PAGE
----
One of the most important issues we have discussed during this legislative session is the need to make modifications to the water buffer law and to delay its implementation. The law was originally passed in 2015 and is scheduled to take effect on Nov. 1st of this year. Unfortunately, the law is just not ready to be implemented.
The Minnesota Corn Growers Association (MCGA) has taken a leadership role in communicating with lawmakers, the news media and the public about this bill. Last week, MCGA led a group of 18 farm and ag organizations, and local officials in a letter sent to Gov. Dayton and legislators, urging them to come to a satisfactory agreement on the critical modifications that are needed for this new law to be effectively implemented.
Language to modify the water buffer law and delay its implementation was placed in the environment and natural resources finance bill, which gained final approval in both houses last week. On May 12, the Governor reiterated his strong intent for the buffer law to be implemented on Nov. 1 and vetoed the bill. The bill will now be a component of the end-of-session negotiations between the Governor and House and Senate negotiators.
As currently written, the water buffer law requires Minnesota’s farmers to remove land from crop production along water bodies and ditches and turn the strips into perennial vegetation to protect water resources from runoff pollution and stabilize banks. While farmers agree with the intended outcome of the law, there are many issues that still must be addressed. Tens of thousands of acres of Minnesota’s productive farmland will be impacted by this new law, and it’s important that everyone understand what compliance means before we can move forward.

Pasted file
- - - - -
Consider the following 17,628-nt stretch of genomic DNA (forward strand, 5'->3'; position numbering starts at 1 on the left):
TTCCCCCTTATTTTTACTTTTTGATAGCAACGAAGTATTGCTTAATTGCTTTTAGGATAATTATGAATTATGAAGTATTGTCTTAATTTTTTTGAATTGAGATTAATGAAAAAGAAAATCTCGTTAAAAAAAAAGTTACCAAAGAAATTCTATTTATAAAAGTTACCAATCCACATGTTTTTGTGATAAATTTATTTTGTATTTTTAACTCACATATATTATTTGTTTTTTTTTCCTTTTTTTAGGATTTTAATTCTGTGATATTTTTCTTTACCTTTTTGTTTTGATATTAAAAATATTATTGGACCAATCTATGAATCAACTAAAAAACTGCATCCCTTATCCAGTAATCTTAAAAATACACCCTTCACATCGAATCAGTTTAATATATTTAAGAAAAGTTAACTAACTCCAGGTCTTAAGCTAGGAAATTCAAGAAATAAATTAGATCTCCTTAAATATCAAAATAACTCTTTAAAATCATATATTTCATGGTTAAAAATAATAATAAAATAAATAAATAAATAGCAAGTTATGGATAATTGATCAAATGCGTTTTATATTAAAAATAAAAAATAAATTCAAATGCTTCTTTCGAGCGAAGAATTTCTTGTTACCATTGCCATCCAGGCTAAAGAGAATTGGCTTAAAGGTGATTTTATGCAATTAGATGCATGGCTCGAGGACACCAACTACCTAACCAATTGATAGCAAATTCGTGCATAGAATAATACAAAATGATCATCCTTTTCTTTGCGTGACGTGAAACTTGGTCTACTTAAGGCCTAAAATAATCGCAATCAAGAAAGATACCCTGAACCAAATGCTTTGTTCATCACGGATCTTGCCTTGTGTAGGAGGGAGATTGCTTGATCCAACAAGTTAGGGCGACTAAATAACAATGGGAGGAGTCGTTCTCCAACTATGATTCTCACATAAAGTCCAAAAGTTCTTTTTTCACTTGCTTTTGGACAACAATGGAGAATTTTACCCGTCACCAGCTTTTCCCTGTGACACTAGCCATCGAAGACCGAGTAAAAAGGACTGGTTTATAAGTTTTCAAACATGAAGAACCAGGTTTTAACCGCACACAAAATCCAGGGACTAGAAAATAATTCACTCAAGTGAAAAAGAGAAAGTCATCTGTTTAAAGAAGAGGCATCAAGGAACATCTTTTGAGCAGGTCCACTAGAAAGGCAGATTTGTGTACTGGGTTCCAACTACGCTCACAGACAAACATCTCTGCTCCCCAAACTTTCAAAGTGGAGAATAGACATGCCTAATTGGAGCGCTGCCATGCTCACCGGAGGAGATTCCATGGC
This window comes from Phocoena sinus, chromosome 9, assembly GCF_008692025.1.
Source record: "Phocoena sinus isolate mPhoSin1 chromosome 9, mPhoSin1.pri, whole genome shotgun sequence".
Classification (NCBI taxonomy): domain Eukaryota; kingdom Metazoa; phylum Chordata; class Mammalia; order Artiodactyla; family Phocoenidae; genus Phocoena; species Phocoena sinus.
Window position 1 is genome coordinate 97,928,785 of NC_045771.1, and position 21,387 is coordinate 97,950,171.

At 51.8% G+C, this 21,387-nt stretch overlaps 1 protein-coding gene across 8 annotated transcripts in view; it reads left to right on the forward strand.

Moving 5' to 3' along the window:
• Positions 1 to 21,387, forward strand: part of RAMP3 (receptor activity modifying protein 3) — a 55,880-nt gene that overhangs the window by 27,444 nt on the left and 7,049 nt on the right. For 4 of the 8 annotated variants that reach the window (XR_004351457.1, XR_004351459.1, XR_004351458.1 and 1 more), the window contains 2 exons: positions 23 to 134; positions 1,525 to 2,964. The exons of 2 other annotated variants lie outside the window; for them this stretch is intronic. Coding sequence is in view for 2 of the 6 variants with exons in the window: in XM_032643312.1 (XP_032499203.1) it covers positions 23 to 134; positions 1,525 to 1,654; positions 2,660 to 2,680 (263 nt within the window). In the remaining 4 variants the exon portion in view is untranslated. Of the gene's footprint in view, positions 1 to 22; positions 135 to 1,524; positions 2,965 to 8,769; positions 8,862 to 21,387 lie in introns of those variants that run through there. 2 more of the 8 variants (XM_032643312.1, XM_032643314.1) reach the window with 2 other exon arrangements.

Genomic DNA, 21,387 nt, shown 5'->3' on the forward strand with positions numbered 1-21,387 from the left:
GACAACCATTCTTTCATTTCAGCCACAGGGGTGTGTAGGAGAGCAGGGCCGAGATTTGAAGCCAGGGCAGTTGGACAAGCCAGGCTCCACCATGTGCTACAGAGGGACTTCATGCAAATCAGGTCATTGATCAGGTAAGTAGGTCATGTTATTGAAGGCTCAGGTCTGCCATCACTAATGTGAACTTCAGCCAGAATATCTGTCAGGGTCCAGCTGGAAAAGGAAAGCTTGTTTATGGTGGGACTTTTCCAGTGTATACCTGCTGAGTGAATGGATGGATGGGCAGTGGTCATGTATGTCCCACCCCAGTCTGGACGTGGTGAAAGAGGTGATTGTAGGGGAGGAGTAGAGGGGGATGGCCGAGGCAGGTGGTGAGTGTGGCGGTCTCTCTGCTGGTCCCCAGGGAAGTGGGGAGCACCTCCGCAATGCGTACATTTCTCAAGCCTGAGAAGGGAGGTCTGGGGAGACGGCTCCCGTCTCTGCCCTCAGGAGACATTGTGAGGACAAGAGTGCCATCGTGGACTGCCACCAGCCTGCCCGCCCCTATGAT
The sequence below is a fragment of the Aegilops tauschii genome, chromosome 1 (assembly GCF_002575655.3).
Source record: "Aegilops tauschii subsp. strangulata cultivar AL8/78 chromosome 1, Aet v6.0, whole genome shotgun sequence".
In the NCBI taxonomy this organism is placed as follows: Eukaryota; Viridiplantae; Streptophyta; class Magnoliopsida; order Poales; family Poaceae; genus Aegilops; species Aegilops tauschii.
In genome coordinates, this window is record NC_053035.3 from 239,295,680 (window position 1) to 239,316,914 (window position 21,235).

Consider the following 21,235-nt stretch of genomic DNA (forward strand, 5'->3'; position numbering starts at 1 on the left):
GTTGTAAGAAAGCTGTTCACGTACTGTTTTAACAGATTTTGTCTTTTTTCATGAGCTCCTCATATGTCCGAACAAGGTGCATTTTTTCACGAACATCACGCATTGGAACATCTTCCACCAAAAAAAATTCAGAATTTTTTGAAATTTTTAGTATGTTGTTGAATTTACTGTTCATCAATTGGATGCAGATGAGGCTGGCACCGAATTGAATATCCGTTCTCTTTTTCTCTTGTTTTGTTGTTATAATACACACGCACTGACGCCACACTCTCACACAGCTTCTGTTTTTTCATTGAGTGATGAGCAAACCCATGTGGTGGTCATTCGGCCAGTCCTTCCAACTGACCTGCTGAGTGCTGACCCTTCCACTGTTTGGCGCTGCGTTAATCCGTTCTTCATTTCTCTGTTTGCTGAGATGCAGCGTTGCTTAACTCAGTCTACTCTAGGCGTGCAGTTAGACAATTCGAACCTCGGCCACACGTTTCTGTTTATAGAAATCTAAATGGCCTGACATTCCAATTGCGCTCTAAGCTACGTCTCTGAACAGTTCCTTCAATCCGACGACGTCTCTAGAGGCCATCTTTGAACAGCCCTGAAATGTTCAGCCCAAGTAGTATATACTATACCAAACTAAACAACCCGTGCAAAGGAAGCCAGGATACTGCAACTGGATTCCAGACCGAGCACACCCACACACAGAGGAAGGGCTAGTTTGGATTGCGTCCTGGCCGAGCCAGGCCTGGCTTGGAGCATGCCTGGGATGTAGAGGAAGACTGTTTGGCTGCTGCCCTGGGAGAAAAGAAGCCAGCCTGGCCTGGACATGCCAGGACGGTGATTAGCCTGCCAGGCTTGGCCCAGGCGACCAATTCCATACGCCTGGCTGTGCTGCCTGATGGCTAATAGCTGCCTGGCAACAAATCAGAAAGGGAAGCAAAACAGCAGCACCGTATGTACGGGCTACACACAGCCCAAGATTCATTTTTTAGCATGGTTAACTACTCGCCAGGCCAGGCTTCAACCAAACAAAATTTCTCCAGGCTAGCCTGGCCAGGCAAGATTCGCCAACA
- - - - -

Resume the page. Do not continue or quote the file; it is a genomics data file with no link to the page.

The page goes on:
Various state officials have acknowledged the implementation of the buffer law would be complicated. This reality has been validated by many who say they are currently confused by definitions for public and private ditches, as well as the amount of productive land that would need to be turned into perennial vegetation to comply.
Although two years have gone by since the law passed, buffer law provisions such as approved alternative practices were only released last month. The late release of this information will make compliance more difficult since most farmers are now in their fields planting this year’s crops and may not be able to meet requirements by Nov. 1.
In addition to the many questions that need to be answered about the law, the current law lacks suitable compensation for removing farmland from production. The taking of productive farmland without some compensation and/or tax relief is especially troubling at a time when farmers are experiencing multiple years of low prices and financial stress.
Minnesota’s farming and agriculture community continually work to improve and better the land not just because they and their families live on the land but also because it preserves the land and water for future generations. This general philosophy is one reason why MCGA embraced a bold vision last fall to have Minnesota corn farmers become the most sustainable and environmentally responsible farmers in the nation.
MAKE YOUR VOICE HEARD
The voices of Minnesota’s farmers and rural residents matter. Considering the importance of changes needed to the state’s water buffer law, MCGA urges you to communicate directly with the Governor and your legislators and voice your support for improvements to the law. Click here for more information and to send a personal message to them.
FARM TAXES/TRANSPORTATION ALSO IN NEGOTIATION
The Legislature is scheduled to adjourn at midnight this Monday, May 22 and major issues are still unresolved. Other ag-related bills that concern tax relief for farmers, pesticide regulations, transportation and Department of Agriculture operations will also be part of the end of session negotiations.